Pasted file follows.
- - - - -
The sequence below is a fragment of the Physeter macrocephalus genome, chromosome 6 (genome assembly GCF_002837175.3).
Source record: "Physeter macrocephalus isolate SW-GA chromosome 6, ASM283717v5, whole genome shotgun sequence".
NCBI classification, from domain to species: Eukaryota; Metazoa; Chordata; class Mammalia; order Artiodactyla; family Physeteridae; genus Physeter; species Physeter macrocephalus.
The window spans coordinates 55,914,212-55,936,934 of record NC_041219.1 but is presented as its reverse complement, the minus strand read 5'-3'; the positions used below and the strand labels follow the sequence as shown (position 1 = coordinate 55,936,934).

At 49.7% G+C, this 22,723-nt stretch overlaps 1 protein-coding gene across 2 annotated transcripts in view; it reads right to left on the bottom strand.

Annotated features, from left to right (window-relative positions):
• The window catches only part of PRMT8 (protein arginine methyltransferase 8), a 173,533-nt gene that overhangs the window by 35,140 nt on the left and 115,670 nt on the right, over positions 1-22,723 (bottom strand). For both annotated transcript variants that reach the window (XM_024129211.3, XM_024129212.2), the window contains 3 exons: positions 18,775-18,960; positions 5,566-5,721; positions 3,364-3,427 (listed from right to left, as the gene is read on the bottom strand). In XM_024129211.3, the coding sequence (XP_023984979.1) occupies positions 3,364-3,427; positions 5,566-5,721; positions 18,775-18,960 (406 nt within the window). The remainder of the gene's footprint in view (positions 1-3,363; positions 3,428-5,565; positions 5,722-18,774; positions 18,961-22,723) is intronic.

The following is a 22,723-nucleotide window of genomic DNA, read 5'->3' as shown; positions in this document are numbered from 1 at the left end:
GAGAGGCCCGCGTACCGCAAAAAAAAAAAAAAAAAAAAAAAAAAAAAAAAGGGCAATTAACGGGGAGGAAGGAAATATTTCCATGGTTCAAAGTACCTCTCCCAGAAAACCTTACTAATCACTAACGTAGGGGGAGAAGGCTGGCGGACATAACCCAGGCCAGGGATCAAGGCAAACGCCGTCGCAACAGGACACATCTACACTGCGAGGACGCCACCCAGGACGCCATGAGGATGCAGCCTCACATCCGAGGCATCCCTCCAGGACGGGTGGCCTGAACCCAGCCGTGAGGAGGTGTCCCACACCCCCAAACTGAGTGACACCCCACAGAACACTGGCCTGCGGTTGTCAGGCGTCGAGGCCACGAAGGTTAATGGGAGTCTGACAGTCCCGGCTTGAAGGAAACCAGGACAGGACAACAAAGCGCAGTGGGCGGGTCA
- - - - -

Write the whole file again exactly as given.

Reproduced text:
The sequence below is a fragment of the Physeter macrocephalus genome, chromosome 6 (genome assembly GCF_002837175.3).
Source record: "Physeter macrocephalus isolate SW-GA chromosome 6, ASM283717v5, whole genome shotgun sequence".
NCBI classification, from domain to species: Eukaryota; Metazoa; Chordata; class Mammalia; order Artiodactyla; family Physeteridae; genus Physeter; species Physeter macrocephalus.
The window spans coordinates 55,914,212-55,936,934 of record NC_041219.1 but is presented as its reverse complement, the minus strand read 5'-3'; the positions used below and the strand labels follow the sequence as shown (position 1 = coordinate 55,936,934).

At 49.7% G+C, this 22,723-nt stretch overlaps 1 protein-coding gene across 2 annotated transcripts in view; it reads right to left on the bottom strand.

Annotated features, from left to right (window-relative positions):
• The window catches only part of PRMT8 (protein arginine methyltransferase 8), a 173,533-nt gene that overhangs the window by 35,140 nt on the left and 115,670 nt on the right, over positions 1-22,723 (bottom strand). For both annotated transcript variants that reach the window (XM_024129211.3, XM_024129212.2), the window contains 3 exons: positions 18,775-18,960; positions 5,566-5,721; positions 3,364-3,427 (listed from right to left, as the gene is read on the bottom strand). In XM_024129211.3, the coding sequence (XP_023984979.1) occupies positions 3,364-3,427; positions 5,566-5,721; positions 18,775-18,960 (406 nt within the window). The remainder of the gene's footprint in view (positions 1-3,363; positions 3,428-5,565; positions 5,722-18,774; positions 18,961-22,723) is intronic.

The following is a 22,723-nucleotide window of genomic DNA, read 5'->3' as shown; positions in this document are numbered from 1 at the left end:
GAGAGGCCCGCGTACCGCAAAAAAAAAAAAAAAAAAAAAAAAAAAAAAAAGGGCAATTAACGGGGAGGAAGGAAATATTTCCATGGTTCAAAGTACCTCTCCCAGAAAACCTTACTAATCACTAACGTAGGGGGAGAAGGCTGGCGGACATAACCCAGGCCAGGGATCAAGGCAAACGCCGTCGCAACAGGACACATCTACACTGCGAGGACGCCACCCAGGACGCCATGAGGATGCAGCCTCACATCCGAGGCATCCCTCCAGGACGGGTGGCCTGAACCCAGCCGTGAGGAGGTGTCCCACACCCCCAAACTGAGTGACACCCCACAGAACACTGGCCTGCGGTTGTCAGGCGTCGAGGCCACGAAGGTTAATGGGAGTCTGACAGTCCCGGCTTGAAGGAAACCAGGACAGGACAACAAAGCGCAGTGGGCGGGTCA